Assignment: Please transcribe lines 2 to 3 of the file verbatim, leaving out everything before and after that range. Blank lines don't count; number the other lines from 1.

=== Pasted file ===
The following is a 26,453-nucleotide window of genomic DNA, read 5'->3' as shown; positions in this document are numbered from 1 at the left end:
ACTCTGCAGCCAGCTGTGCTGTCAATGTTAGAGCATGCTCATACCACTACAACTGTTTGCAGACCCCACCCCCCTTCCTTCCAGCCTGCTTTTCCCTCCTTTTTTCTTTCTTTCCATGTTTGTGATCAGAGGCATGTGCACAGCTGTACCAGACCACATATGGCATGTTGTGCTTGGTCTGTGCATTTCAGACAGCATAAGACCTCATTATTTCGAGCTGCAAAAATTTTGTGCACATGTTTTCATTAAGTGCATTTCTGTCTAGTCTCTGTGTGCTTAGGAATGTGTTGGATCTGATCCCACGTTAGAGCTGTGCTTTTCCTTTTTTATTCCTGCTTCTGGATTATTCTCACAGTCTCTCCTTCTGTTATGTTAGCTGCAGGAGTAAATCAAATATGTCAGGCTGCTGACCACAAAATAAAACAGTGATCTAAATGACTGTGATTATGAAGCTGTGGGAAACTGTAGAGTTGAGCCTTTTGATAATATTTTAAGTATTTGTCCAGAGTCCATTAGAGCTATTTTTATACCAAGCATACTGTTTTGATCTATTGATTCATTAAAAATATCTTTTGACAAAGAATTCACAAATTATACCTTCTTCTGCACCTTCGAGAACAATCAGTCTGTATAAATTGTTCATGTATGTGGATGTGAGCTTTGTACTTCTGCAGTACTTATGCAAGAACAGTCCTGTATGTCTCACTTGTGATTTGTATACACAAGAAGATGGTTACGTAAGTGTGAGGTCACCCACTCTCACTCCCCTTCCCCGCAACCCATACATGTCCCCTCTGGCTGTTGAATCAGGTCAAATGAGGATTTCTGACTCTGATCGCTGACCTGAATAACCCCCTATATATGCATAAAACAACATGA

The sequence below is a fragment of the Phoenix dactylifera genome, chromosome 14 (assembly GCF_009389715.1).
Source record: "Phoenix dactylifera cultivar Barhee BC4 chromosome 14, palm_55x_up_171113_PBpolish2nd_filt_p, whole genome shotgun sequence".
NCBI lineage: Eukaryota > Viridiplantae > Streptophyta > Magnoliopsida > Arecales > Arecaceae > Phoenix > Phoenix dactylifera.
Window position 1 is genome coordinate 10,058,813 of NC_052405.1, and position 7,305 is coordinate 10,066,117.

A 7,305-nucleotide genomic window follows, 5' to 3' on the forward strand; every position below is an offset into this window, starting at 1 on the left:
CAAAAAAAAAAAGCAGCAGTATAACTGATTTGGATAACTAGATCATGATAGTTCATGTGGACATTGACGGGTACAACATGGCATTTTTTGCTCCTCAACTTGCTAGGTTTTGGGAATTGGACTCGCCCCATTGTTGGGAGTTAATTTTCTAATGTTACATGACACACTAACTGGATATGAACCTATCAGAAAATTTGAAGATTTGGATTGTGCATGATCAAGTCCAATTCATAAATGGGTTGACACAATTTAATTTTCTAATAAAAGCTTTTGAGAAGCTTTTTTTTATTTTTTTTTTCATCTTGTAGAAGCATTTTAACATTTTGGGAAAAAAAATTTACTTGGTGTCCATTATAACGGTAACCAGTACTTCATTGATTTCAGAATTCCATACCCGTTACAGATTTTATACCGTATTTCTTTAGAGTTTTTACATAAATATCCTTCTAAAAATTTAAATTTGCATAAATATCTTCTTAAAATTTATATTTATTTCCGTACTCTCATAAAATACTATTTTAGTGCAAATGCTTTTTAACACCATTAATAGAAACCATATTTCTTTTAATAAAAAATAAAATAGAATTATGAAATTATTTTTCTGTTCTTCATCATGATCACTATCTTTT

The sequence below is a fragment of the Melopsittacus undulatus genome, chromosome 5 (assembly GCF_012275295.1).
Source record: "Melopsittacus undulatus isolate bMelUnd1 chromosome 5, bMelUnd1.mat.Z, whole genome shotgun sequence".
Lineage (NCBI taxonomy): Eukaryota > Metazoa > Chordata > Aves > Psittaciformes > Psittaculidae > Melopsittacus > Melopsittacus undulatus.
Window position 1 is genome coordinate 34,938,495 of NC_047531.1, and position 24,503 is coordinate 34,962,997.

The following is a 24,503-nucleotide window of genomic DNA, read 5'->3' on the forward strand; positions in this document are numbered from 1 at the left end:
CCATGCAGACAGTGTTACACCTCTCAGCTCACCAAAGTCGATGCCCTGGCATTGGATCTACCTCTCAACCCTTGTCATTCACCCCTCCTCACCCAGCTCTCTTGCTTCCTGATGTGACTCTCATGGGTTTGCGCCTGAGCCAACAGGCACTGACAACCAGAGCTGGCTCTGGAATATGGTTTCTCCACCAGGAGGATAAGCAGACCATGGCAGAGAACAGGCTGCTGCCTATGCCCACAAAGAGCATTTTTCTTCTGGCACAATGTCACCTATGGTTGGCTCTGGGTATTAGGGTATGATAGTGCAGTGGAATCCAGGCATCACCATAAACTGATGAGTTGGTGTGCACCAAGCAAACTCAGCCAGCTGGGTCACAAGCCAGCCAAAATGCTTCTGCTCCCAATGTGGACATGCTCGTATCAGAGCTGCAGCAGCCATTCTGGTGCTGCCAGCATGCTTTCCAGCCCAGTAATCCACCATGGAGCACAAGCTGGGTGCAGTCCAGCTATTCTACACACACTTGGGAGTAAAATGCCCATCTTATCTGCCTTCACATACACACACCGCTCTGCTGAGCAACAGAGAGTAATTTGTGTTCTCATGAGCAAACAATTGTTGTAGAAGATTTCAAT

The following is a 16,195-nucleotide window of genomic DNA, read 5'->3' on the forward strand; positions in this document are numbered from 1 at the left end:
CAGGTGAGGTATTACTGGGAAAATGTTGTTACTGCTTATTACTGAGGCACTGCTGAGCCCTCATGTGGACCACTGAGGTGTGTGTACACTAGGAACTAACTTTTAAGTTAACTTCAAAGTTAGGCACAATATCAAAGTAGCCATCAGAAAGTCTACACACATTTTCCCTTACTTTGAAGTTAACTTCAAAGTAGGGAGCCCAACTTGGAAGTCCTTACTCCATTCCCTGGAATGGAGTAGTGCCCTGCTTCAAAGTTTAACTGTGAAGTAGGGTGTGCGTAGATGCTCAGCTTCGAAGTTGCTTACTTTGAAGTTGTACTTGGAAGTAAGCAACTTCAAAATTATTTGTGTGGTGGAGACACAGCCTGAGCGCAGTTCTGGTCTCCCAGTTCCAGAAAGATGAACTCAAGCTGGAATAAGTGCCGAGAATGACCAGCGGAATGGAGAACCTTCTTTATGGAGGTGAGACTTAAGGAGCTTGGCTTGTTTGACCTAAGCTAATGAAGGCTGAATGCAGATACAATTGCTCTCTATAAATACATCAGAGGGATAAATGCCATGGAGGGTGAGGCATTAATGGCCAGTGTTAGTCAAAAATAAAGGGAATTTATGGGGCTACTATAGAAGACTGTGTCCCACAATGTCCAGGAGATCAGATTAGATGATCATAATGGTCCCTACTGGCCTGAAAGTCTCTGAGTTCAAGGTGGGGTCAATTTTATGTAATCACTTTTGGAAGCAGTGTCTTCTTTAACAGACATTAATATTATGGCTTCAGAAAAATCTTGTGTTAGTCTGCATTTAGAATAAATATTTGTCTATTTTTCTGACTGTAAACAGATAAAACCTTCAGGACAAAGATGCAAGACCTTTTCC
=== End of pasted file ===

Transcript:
ACTCTGCAGCCAGCTGTGCTGTCAATGTTAGAGCATGCTCATACCACTACAACTGTTTGCAGACCCCACCCCCCTTCCTTCCAGCCTGCTTTTCCCTCCTTTTTTCTTTCTTTCCATGTTTGTGATCAGAGGCATGTGCACAGCTGTACCAGACCACATATGGCATGTTGTGCTTGGTCTGTGCATTTCAGACAGCATAAGACCTCATTATTTCGAGCTGCAAAAATTTTGTGCACATGTTTTCATTAAGTGCATTTCTGTCTAGTCTCTGTGTGCTTAGGAATGTGTTGGATCTGATCCCACGTTAGAGCTGTGCTTTTCCTTTTTTATTCCTGCTTCTGGATTATTCTCACAGTCTCTCCTTCTGTTATGTTAGCTGCAGGAGTAAATCAAATATGTCAGGCTGCTGACCACAAAATAAAACAGTGATCTAAATGACTGTGATTATGAAGCTGTGGGAAACTGTAGAGTTGAGCCTTTTGATAATATTTTAAGTATTTGTCCAGAGTCCATTAGAGCTATTTTTATACCAAGCATACTGTTTTGATCTATTGATTCATTAAAAATATCTTTTGACAAAGAATTCACAAATTATACCTTCTTCTGCACCTTCGAGAACAATCAGTCTGTATAAATTGTTCATGTATGTGGATGTGAGCTTTGTACTTCTGCAGTACTTATGCAAGAACAGTCCTGTATGTCTCACTTGTGATTTGTATACACAAGAAGATGGTTACGTAAGTGTGAGGTCACCCACTCTCACTCCCCTTCCCCGCAACCCATACATGTCCCCTCTGGCTGTTGAATCAGGTCAAATGAGGATTTCTGACTCTGATCGCTGACCTGAATAACCCCCTATATATGCATAAAACAACATGA

The sequence below is a fragment of the Phoenix dactylifera genome, chromosome 14 (assembly GCF_009389715.1).